Pastures have been important to Aylsham for hundreds of years – the town was the centre of the medieval wool trade, through the ports that once did a thriving business along the Norfolk coast trading with Europe.
Our churches, like Aylsham and Cawston, bear witness to that past wealth, based on pastures.
They were an unplanned consequence of forest clearance by Stone Age man more than 5,000 years ago, but became ideal for grazing the newly-domesticated livestock. Right up until the middle of the 20th Century, pastures – with their unique combination of grasses and flowering plants, dependent on the geology and soils – were responsible for this country’s natural (plants and animals) and domesticated (livestock) biodiversity.
All began to change with the Second World War (1939-45) when many permanent pastures were ploughed up to grow crops for the war effort.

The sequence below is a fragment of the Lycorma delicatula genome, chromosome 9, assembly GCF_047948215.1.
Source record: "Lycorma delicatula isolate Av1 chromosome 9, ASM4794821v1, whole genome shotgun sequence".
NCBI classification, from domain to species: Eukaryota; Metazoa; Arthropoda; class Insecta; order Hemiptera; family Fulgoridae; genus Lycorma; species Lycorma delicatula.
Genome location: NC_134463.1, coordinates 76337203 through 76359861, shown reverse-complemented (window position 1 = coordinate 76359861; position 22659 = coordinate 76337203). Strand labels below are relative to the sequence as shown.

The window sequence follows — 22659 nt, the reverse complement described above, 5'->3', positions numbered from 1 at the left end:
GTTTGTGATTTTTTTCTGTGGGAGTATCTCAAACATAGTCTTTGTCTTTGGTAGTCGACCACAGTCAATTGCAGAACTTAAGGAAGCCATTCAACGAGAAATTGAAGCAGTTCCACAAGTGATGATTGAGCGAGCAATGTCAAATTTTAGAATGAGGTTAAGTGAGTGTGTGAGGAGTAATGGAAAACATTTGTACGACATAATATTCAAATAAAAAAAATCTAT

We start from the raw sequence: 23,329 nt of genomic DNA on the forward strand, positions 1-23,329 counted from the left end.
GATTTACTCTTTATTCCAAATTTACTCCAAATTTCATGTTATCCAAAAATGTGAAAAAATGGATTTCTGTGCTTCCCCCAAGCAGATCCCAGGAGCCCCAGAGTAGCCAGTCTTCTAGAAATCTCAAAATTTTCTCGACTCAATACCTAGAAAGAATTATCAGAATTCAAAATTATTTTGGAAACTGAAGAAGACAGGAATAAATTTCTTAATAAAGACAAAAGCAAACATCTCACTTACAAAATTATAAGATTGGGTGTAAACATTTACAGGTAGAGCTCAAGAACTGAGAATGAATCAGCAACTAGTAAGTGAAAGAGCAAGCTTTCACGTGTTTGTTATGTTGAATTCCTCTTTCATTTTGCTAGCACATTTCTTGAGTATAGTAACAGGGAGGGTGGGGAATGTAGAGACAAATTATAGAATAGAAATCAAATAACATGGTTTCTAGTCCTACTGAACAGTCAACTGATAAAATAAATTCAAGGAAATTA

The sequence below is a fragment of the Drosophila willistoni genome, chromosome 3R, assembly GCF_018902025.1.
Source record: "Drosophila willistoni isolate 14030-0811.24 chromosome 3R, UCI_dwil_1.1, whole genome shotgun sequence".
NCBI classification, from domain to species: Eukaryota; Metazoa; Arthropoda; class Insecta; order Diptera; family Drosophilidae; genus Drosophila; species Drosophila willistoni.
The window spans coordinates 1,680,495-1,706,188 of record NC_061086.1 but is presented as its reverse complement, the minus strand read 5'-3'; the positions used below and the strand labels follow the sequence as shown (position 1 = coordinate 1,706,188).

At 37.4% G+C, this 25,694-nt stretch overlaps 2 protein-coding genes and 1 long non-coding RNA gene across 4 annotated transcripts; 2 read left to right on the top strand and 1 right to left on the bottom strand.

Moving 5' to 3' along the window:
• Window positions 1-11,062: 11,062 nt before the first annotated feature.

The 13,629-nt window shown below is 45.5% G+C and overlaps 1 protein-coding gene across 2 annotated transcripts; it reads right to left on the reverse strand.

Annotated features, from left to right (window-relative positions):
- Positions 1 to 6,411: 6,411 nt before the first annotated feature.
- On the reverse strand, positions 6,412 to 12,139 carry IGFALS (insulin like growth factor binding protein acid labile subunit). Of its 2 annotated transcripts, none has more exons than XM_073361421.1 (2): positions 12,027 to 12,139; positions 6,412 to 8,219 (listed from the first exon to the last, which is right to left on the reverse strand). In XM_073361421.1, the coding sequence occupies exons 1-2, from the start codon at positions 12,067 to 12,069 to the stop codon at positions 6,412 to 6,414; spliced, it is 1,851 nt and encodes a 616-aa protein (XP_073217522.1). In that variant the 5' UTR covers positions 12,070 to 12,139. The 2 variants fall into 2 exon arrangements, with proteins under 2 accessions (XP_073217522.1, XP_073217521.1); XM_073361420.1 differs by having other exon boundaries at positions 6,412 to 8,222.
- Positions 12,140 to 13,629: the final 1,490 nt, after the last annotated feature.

After the war, many on the outskirts of towns and cities were lost to housing development and throughout the country many more were lost to ploughing and re-seeding with ryegrass, or treatment with fertilisers and herbicides to encourage greater grass growth at the expense of the flowering (broad leaved) plants.
Today, 97 per cent of our pre-war pastures have disappeared and with them populations of flowering plants, insects, birds and rare breeds of livestock. Our modern society has lost the unique and local taste quality that true pasture-fed livestock can give us through their meat or milk or cheeses, sacrificing it for the bland, cheaper, “identikit” versions in supermarkets all over the country.
Many of the best examples of the remaining pastures are in the care of conservation organisations, such as the Norfolk Wildlife Trust, National Trust or RSPB, or farmers with wider vision – farmers like those at Bure Valley Farm, Aylsham; Hawthorn Farm, Stody; Dole Farm, Hevingham; Bainbridge Park Farm, Blickling; Norton’s Dairy, Frettenham; and many more.
It is ironic that, while natural woodland is rare because of its early clearance for pastures, natural, permanent pastures are now rarer because of their short-term destruction for quantity at the expense of quality.